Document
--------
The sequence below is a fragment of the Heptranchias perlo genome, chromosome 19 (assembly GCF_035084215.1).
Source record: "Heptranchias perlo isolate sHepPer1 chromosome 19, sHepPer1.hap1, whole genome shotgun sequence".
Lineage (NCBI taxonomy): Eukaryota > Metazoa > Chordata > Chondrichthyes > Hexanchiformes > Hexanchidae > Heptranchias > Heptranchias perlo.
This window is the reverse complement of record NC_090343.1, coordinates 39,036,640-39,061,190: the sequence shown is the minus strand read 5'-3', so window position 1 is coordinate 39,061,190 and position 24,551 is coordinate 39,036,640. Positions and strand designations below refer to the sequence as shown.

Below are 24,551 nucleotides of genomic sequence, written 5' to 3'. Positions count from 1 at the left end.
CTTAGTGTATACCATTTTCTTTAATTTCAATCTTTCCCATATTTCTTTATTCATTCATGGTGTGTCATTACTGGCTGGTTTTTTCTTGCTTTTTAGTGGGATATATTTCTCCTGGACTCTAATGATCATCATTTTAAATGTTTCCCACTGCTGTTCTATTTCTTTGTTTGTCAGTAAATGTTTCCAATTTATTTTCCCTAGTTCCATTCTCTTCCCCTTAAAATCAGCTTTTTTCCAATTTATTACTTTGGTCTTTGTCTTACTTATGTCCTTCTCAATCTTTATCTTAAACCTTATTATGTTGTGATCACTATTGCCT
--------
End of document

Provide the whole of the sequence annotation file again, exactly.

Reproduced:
The sequence below is a fragment of the Heptranchias perlo genome, chromosome 19 (assembly GCF_035084215.1).
Source record: "Heptranchias perlo isolate sHepPer1 chromosome 19, sHepPer1.hap1, whole genome shotgun sequence".
Lineage (NCBI taxonomy): Eukaryota > Metazoa > Chordata > Chondrichthyes > Hexanchiformes > Hexanchidae > Heptranchias > Heptranchias perlo.
This window is the reverse complement of record NC_090343.1, coordinates 39,036,640-39,061,190: the sequence shown is the minus strand read 5'-3', so window position 1 is coordinate 39,061,190 and position 24,551 is coordinate 39,036,640. Positions and strand designations below refer to the sequence as shown.

Below are 24,551 nucleotides of genomic sequence, written 5' to 3'. Positions count from 1 at the left end.
CTTAGTGTATACCATTTTCTTTAATTTCAATCTTTCCCATATTTCTTTATTCATTCATGGTGTGTCATTACTGGCTGGTTTTTTCTTGCTTTTTAGTGGGATATATTTCTCCTGGACTCTAATGATCATCATTTTAAATGTTTCCCACTGCTGTTCTATTTCTTTGTTTGTCAGTAAATGTTTCCAATTTATTTTCCCTAGTTCCATTCTCTTCCCCTTAAAATCAGCTTTTTTCCAATTTATTACTTTGGTCTTTGTCTTACTTATGTCCTTCTCAATCTTTATCTTAAACCTTATTATGTTGTGATCACTATTGCCT